PRESIDENT Rodrigo Duterte will need more than his political instincts to find his way through the tangled views of US President Donald Trump when he flies to Manila on Sunday to cap his five-nation 12-day swing through the region.
Trump’s consultations with Asian security allies and trading partners may reassure most of them of America’s abiding presence, but he still has to clarify to the Philippines the United States strategic response to China’s muscle-flexing in the neighborhood.
Duterte will have to ask Trump exactly what the Republican plans are for the Philippines and other members of the Association of Southeast Asian Nations that he currently chairs.
“Republican” is highlighted, because Trump’s policies are often a mere reaction, sometimes a reversal, of the direction drawn by his Democratic predecessor Barack Obama. Such is the nature and fate of some US policies that bend with the winds blowing at the partisan moment.
An example is the Obama instruction to the past Aquino administration to deal with an aggressive China only through a multilateral front such as ASEAN and never to talk with Beijing bilaterally. But Trump prefers to talk trade directly with a national, not regional, market.
Trump also seems aiming to drop or dilute commitments made by Obama for a Trans-Pacific Partnership group effort to boost trade. Trump wants to maximize US advantage, with other TPP participants left to negotiate their own deals?
While US enthusiasm for TPP lags, China has come up with its “One Belt, One Road” infrastructure initiative stretching from the Pacific to the Mediterranean, linking diverse but promising markets. With Chinese trade, loans and aid, can political influence be far behind?
Where does the Philippines figure in the TPP and the Belt&Road? Duterte may want to give a clue by tomorrow at the APEC meeting in Vietnam, or before Tuesday when Trump heads back to the swamp roiled by issues over gun-related violence, tax reform, and Russian meddling in US affairs.
On security, how firm and encompassing is the American commitment to the Philippines based on the 1951 Phil-US Mutual Defense Treaty and its amplification by succeeding executive agreements?
As MDT partners, are the two countries content with US warships merely passing through in “innocent passage” while China aggressively builds new islands within the Philippines’ Exclusive Economic Zone, militarizing them and thereby disturbing the peace in the region?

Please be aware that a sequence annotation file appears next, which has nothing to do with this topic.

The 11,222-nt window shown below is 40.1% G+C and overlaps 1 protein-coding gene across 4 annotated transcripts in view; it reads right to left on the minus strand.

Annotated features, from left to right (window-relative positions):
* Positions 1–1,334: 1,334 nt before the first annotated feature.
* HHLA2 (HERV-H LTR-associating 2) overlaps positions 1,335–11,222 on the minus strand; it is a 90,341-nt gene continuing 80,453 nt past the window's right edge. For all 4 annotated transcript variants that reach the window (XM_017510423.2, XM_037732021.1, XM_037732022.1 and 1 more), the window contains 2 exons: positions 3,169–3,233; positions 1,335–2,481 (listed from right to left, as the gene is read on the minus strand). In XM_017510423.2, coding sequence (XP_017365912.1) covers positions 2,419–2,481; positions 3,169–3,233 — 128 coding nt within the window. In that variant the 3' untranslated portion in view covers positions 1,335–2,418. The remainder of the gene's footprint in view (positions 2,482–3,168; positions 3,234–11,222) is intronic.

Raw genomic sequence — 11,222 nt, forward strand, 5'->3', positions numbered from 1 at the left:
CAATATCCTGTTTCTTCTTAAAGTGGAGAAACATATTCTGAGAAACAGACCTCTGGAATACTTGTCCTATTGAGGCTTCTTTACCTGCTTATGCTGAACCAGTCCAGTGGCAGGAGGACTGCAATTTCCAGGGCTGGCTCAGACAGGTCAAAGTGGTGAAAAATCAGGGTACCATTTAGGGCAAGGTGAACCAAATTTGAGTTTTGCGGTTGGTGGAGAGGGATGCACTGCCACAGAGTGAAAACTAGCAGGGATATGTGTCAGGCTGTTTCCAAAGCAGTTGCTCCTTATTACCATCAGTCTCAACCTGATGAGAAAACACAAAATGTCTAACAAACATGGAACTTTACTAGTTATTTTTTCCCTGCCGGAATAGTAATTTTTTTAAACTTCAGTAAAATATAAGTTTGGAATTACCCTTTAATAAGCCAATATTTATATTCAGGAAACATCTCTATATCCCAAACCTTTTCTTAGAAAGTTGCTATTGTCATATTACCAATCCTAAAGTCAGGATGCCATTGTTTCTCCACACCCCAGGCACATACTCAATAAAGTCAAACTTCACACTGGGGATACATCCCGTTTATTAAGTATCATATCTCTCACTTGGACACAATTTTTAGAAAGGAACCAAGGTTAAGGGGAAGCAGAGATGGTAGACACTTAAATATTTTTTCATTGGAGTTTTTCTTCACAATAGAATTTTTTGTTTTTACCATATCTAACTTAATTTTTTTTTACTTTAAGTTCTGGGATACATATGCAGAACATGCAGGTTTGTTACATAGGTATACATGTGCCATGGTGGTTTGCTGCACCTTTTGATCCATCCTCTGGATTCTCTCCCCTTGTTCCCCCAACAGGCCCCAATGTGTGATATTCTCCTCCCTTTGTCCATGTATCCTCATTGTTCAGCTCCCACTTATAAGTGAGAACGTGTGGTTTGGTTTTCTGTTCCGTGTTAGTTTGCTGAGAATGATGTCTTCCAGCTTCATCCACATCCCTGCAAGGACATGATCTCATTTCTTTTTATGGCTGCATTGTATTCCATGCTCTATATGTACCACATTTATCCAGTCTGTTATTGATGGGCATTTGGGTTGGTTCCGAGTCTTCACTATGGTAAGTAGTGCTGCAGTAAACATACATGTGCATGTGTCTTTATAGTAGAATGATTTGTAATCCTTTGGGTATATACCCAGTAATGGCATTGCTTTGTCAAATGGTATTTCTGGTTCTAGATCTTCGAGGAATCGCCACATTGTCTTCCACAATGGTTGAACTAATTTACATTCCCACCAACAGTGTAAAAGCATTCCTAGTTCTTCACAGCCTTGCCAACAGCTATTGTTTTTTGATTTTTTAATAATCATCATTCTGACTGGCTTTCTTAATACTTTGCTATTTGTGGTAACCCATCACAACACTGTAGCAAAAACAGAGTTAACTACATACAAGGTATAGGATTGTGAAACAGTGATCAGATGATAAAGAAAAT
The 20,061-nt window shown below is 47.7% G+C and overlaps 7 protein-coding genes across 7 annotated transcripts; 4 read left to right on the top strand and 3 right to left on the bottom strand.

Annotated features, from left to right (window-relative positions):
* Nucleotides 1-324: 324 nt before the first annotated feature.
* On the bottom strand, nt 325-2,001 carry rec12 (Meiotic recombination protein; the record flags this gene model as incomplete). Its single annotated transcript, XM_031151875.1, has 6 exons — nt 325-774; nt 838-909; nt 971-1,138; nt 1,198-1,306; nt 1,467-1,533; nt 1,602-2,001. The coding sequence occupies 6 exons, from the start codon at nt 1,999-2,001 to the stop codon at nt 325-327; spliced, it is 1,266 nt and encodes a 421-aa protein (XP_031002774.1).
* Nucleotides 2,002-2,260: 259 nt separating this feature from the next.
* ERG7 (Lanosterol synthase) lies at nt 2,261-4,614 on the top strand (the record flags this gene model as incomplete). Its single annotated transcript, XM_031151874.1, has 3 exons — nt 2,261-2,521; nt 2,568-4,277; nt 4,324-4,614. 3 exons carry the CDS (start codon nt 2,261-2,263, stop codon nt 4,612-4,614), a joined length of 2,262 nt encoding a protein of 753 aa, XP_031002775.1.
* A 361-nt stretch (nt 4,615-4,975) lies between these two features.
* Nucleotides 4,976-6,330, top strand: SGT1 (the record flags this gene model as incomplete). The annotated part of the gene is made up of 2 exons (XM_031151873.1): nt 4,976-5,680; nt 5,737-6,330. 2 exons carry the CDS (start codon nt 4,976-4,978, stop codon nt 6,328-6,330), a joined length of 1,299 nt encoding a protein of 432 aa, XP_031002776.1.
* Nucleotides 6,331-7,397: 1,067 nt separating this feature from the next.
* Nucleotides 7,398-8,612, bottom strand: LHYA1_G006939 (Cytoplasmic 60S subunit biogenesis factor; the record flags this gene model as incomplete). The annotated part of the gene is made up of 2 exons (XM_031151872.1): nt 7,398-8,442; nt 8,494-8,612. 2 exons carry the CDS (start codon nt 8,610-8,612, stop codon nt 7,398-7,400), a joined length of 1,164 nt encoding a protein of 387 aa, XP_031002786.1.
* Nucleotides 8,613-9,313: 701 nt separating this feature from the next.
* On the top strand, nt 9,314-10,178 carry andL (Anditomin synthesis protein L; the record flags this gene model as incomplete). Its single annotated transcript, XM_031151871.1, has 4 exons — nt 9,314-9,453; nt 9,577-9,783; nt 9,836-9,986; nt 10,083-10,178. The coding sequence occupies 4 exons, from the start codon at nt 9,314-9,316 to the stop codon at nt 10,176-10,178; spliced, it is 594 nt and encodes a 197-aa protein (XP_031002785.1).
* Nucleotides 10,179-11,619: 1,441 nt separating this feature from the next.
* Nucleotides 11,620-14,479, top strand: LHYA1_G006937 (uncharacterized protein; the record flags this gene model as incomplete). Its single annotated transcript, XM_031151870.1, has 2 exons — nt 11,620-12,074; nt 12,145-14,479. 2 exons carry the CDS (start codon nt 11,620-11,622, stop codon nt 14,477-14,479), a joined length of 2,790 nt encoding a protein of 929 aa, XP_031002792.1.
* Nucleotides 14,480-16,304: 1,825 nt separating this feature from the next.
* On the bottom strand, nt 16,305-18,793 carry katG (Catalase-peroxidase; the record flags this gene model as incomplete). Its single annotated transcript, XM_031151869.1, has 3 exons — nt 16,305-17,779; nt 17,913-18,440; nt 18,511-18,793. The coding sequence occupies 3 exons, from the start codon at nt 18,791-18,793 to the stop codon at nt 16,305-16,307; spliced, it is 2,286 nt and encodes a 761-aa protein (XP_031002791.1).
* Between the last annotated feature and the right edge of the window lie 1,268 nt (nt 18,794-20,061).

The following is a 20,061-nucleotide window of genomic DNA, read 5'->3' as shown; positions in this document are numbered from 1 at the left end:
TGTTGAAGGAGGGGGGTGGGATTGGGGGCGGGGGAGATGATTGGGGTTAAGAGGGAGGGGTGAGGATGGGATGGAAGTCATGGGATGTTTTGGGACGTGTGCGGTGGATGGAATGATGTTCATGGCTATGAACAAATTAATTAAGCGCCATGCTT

The US should not change the topic by talking about its helping rehabilitate areas ravaged by disasters and insurgency. Nor should Trump try to get off easy by showering his host with his trade mark superlatives and playing blind to human rights violations associated with Duterte’s drug war.
But then, Duterte should in turn also clarify his own position on several bilateral issues. For one, he may want to state more clearly what he means by his “independent” foreign policy. Independent of what or whom?
• Duterte-Trump first meeting in Danang?
AS WE write this, we have not been able to confirm Duterte’s attendance in the Asia-Pacific Economic Cooperation forum tomorrow in Da Nang, Vietnam. If he goes there, it would be his first meeting with his White House phone pal.
(If the two get to talking about drugs, Trump – bothered by a public health emergency on opioids — may want to ask Duterte how fentanyl, a painkiller 50 to 100 more potent than morphine, has helped him. He should also invite him to the Trump Tower rising in Makati’s poblacion.)
The APEC participants are being urged to act favorably on the recommended liberalization of trade and investment flows among Indo-Pacific nations. The Philippines is ready to go with the drift to liberalization, but Duterte’s say-so is being awaited.
How will APEC’s being outward-looking mesh with Trump’s “America First” isolationist policy? He has derided the Paris climate accord, saying climate change is just a Chinese invention. He has also shown disdain for the World Trade Organization and other multilateral frameworks.
It is good that Trump has reconsidered his earlier decision to depart Manila on Tuesday, leaving China to loom bigger in the East-West gathering there.
Obama tried to save waning US dominance in the region with his pivot to Asia, but Trump came in and dropped the initiative for the silly reason that it was an idea of his Democratic predecessor.
Trump will find it easy convincing most of Pyongyang’s neighbors to agree moving against the common menace of the “rocket man” with the weird hairdo playing with nuclear-tipped missiles.
But it may not be as easy with Chinese President Xi Jinping, who might simply flash that inscrutable half-smile and let the interpreter take over explaining the implications of his acting against the fellow traveler north of the 38th parallel.
Trump appears to be grooming Japan as a regional US proxy, and lassoing India and Australia into joining a security shield around China. It is noteworthy that the Philippines has been left out in the emerging alliance, and Duterte’s infatuation with Beijing may have something to do with it
Duterte gives the impression that he does not care alienating old friends as long as he has China and Russia to catch him as he slips from the arms of Uncle Sam. After taking his own pivot to the left, Duterte is no longer embarrassed dancing to the beat of Chinese dragon drums.
The big question is whether or not Trump will try to win back Duterte and the former US colony. Their “warm” dialog in Manila is widely awaited.